A mapping survey of the (CO)-C-13 and (CO)-C-12 emission in galaxies

Citation
Tad. Paglione et al., A mapping survey of the (CO)-C-13 and (CO)-C-12 emission in galaxies, ASTROPH J S, 135(2), 2001, pp. 183-200
Citations number
53
Language
INGLESE
art.tipo
Article
Categorie Soggetti
Space Sciences
Journal title
ASTROPHYSICAL JOURNAL SUPPLEMENT SERIES
ISSN journal
0067-0049 → ACNP
Volume
135
Issue
2
Year of publication
2001
Pages
183 - 200
Database
ISI
SICI code
0067-0049(200108)135:2<183:AMSOT(>2.0.ZU;2-8
Abstract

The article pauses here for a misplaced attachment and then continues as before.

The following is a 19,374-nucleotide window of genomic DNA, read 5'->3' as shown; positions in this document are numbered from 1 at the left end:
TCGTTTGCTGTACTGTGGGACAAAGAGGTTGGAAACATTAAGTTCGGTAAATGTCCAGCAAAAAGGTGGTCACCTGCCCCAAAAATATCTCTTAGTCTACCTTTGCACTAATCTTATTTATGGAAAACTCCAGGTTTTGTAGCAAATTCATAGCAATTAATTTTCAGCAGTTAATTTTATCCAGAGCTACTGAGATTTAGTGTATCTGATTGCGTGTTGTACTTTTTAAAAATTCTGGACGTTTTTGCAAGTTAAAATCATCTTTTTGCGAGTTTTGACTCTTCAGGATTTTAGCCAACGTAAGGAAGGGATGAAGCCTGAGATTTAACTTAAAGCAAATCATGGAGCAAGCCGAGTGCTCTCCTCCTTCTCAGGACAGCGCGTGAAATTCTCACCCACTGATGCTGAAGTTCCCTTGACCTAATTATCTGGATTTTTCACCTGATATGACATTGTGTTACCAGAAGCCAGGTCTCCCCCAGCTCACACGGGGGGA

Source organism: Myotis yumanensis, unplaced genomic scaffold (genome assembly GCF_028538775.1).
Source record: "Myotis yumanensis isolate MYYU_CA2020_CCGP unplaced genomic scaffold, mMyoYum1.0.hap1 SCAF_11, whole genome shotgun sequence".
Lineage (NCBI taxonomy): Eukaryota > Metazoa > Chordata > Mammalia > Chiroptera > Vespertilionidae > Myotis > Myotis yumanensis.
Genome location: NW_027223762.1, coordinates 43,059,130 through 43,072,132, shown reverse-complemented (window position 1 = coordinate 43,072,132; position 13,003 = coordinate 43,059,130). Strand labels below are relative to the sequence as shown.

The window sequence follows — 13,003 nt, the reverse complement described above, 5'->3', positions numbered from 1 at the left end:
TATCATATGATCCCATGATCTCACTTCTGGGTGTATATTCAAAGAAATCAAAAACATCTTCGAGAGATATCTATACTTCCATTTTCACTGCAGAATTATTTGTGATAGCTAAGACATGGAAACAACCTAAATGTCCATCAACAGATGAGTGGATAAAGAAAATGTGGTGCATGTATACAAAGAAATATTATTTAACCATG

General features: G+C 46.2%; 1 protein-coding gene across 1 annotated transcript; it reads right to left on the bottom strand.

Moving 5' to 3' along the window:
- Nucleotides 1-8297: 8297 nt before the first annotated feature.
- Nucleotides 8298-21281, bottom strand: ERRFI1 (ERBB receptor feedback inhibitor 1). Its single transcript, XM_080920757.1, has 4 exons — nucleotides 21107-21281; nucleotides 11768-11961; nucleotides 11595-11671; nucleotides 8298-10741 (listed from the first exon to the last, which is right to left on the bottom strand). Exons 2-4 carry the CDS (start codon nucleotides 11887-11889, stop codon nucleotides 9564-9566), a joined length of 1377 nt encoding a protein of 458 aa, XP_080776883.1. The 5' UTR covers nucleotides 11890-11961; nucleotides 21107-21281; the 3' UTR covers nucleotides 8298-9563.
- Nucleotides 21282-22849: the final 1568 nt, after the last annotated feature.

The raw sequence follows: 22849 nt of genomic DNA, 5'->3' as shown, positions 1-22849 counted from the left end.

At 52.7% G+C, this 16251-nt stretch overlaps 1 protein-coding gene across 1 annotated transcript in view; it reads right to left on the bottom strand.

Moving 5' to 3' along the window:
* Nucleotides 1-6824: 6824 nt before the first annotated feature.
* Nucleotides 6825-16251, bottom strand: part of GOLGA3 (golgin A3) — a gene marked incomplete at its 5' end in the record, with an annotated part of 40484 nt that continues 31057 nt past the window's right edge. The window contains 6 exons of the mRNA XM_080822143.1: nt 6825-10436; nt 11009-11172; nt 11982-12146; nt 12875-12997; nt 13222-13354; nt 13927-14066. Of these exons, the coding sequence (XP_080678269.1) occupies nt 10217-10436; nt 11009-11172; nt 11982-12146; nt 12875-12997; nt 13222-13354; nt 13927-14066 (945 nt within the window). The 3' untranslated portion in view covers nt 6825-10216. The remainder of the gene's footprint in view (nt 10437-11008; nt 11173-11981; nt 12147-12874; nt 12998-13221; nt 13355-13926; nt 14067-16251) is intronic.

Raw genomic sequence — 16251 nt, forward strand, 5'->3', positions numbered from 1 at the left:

We present spectra of the extended (CO)-C-12 and (CO)-C-13 J=1 -->0 emissio n along the major axes of 17 nearby galaxies. Spatial variations in the rat io of CO and (CO)-C-13 integrated intensities, R, are found in nearly every galaxy observed. There is an overall variation in R of 20%-40% from the in ner 2 kpc to the disk. Roughly one-third of the survey galaxies have such g radients in R detected above the 2 sigma confidence level. Though some gala xies show a lower central value of R, on average R inside 2 kpc is 10%-30% higher than R outside of 2 kpc. The average CO/(CO)-C-13 intensity ratio wi thin the central 2 kpc of the survey sources is 11.60 +/-0.4 (based on the noise) +/-1.5 (based on systematic uncertainties estimated from daily varia tions in CO and (CO)-C-13 intensities). The 1 sigma dispersion in R between galactic nuclei of 4.2 is also quite large. The average value of R outside 2 kpc is 9.8 +/-0.6 +/-1.2 with a standard deviation of 4.5. An increase i n the CO/(CO)-C-13 intensity ratio from disk to nucleus may imply that the conversion factor between CO intensity and H-2 column density, X, is lower in galactic nuclei. In addition, variations in physical conditions, most no tably the gas kinetic temperature, affect both R and X. Abundance variation s probably do not cause the gradient in R, though we do not rule out a decr ease in effective cloud column densities in galactic nuclei possibly caused by destructive starburst superwinds. A modest rise in temperature (less th an a factor of 2 or 3) from outside a 2 kpc radius toward the nucleus can e asily account for the observed gradient. These results support previous wor k implying that X is lower in the center of the Milky Way and probably most galactic nuclei. Therefore, calculating H-2 masses using the standard Gala ctic X-factor, especially within the central few kiloparsecs of galaxies, o verestimates the true mass by factors of a few. The standard X-factor still appears to be appropriate for galactic disks.